Other Side of the Mountain: The End of the Journey by Thomas Merton
"Last night I had a curious dream about Kanchenjunga. I was looking at the mountain and it was pure white, absolutely pure, especially the peaks that lie to the west. And I saw the pure beauty of their shape and outline, all in white. And I heard a voice saying--or got the clear idea of--"There is another side to the mountain."'... This morning my quarrel with the mountain is ended ... why get mad at a mountain? It is beautiful, chastely white in the morning sun--and right in view of the bungalow window. "There is another side of Kanchenjunga and of every mountain--the side that has never been photographed and turned into postcards. That is the only side worth seeing" (November 19, 1968).
The seventh and final volume of Thomas Merton's journals finds him exploring new territory, both spiritual and geographic, in the last great journey prior to his untimely death. Traveling in the United States and the Far East, Merton enjoys a new freedom that brings with it a rich mix of solitude, spirited friendship, and interaction with monks of other traditions.
In his last days in the United States, Merton continues to follow the tumultuous events closing the 1960s, including the assassinations of Martin Luther King, Jr., and Robert Kennedy. Meanwhile, with the blessing of his new abbot, Merton travels to monasteries in New Mexico and among the redwoods of Northern California, keeping his journal all the while. In these travels, as well as on a later trip to Alaska, he gains a better understanding of his eremitical yearnings and begins to see a way to reconcile his conflicting desires for solitude and fellowship.
When Merton wins approval to participate in a meeting of monastic superiors of the Far East in Bangkok, Thailand, his life enters its most thrilling period. Arriving in Calcutta, Merton is heartbroken by the poverty of the many beggars; in New Delhi and Dharamsala, he makes contact with local Buddhists, including the Dalai Lama. Recognizing each other as kindred spirits, Merton and the Dalai Lama speak from the heart like old friends.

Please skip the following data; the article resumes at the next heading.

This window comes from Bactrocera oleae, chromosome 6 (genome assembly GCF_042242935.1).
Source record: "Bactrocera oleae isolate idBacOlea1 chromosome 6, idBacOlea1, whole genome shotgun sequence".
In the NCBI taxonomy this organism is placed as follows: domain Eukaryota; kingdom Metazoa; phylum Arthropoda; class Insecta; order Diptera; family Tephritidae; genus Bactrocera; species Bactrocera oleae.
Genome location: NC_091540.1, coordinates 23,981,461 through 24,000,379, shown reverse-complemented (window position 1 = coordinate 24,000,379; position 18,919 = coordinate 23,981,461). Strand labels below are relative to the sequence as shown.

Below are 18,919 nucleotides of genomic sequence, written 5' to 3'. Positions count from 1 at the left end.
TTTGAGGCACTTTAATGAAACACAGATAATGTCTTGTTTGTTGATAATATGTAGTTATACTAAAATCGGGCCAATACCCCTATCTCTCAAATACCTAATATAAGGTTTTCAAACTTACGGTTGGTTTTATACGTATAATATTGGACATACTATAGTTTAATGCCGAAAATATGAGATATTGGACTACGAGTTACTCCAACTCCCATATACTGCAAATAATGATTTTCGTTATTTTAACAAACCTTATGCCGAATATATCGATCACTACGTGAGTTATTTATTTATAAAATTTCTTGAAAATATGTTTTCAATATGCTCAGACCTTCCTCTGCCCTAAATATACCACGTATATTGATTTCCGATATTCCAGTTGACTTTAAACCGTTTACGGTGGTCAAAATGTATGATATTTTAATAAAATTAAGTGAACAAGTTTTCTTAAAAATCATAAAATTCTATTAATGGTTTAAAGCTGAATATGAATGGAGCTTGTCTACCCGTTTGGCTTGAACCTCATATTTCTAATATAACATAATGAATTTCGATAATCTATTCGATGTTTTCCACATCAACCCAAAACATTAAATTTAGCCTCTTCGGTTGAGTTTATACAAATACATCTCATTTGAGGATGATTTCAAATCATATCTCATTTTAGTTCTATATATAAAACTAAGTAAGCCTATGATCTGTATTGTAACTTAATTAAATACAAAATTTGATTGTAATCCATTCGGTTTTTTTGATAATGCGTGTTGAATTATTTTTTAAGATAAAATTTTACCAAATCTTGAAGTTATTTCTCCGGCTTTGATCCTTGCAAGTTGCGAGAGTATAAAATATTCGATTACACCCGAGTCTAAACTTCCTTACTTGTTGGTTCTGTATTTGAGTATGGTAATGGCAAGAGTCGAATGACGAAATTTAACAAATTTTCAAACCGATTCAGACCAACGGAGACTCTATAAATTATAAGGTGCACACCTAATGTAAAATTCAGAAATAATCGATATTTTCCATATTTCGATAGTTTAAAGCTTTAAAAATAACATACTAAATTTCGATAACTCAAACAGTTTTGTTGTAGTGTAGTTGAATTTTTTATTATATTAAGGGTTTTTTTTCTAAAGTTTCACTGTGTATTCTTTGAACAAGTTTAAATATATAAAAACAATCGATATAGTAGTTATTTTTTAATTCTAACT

In Bangkok at the beginning of December 1968, awaiting the beginning of the conference, Merton pens a letter home: "I think of you all on this Feast Day and with Christmas approaching I feel homesick for Gethsemani." Tragically, Christmas Day finds Merton back home after all. Electrocuted accidentally in his Bangkok room, Merton is returned to his beloved abbey to be laid to rest in a grave overlooking the woods so familiar to him from his twenty-seven years of monastic life at Gethsemani.
Thirty years after his death, the contributions of Thomas Merton remain as vital as ever. Completing the published Journals of Thomas Merton, The Other Side of the Mountain conveys the intense spiritual exploration and powerful lessons that filled his short life.
Thomas Merton (1915-1968) is widely regarded as one of the most influential spiritual writers of modern times. He was a Trappist monk, writer, and peace and civil rights activist. His bestselling books include The Seven-Storey Mountain, New Seeds of Contemplation, and Mystics and Zen Masters.